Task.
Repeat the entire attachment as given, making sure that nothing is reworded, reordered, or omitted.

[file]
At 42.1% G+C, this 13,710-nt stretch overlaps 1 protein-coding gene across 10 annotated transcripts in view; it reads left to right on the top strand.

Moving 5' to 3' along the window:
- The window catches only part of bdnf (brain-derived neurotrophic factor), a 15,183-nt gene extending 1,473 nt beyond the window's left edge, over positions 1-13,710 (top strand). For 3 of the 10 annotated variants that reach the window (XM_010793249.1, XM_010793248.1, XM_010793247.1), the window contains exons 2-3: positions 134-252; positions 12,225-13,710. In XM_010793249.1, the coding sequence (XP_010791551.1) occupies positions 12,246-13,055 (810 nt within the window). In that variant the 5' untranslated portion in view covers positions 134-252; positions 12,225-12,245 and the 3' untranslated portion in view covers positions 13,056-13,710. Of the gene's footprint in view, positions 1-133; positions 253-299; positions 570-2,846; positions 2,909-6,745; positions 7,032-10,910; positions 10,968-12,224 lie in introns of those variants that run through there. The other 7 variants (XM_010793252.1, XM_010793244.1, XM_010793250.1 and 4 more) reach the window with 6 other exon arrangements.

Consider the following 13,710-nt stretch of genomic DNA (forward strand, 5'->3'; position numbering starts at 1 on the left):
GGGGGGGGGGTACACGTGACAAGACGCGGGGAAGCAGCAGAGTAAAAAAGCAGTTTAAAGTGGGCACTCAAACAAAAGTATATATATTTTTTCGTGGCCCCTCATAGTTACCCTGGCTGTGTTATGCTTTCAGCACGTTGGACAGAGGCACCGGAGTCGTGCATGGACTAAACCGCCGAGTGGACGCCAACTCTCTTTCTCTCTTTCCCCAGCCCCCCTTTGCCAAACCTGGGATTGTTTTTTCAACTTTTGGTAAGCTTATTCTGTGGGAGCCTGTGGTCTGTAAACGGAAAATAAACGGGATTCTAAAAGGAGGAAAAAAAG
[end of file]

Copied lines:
At 42.1% G+C, this 13,710-nt stretch overlaps 1 protein-coding gene across 10 annotated transcripts in view; it reads left to right on the top strand.

Moving 5' to 3' along the window:
- The window catches only part of bdnf (brain-derived neurotrophic factor), a 15,183-nt gene extending 1,473 nt beyond the window's left edge, over positions 1-13,710 (top strand). For 3 of the 10 annotated variants that reach the window (XM_010793249.1, XM_010793248.1, XM_010793247.1), the window contains exons 2-3: positions 134-252; positions 12,225-13,710. In XM_010793249.1, the coding sequence (XP_010791551.1) occupies positions 12,246-13,055 (810 nt within the window). In that variant the 5' untranslated portion in view covers positions 134-252; positions 12,225-12,245 and the 3' untranslated portion in view covers positions 13,056-13,710. Of the gene's footprint in view, positions 1-133; positions 253-299; positions 570-2,846; positions 2,909-6,745; positions 7,032-10,910; positions 10,968-12,224 lie in introns of those variants that run through there. The other 7 variants (XM_010793252.1, XM_010793244.1, XM_010793250.1 and 4 more) reach the window with 6 other exon arrangements.

Consider the following 13,710-nt stretch of genomic DNA (forward strand, 5'->3'; position numbering starts at 1 on the left):
GGGGGGGGGGTACACGTGACAAGACGCGGGGAAGCAGCAGAGTAAAAAAGCAGTTTAAAGTGGGCACTCAAACAAAAGTATATATATTTTTTCGTGGCCCCTCATAGTTACCCTGGCTGTGTTATGCTTTCAGCACGTTGGACAGAGGCACCGGAGTCGTGCATGGACTAAACCGCCGAGTGGACGCCAACTCTCTTTCTCTCTTTCCCCAGCCCCCCTTTGCCAAACCTGGGATTGTTTTTTCAACTTTTGGTAAGCTTATTCTGTGGGAGCCTGTGGTCTGTAAACGGAAAATAAACGGGATTCTAAAAGGAGGAAAAAAAG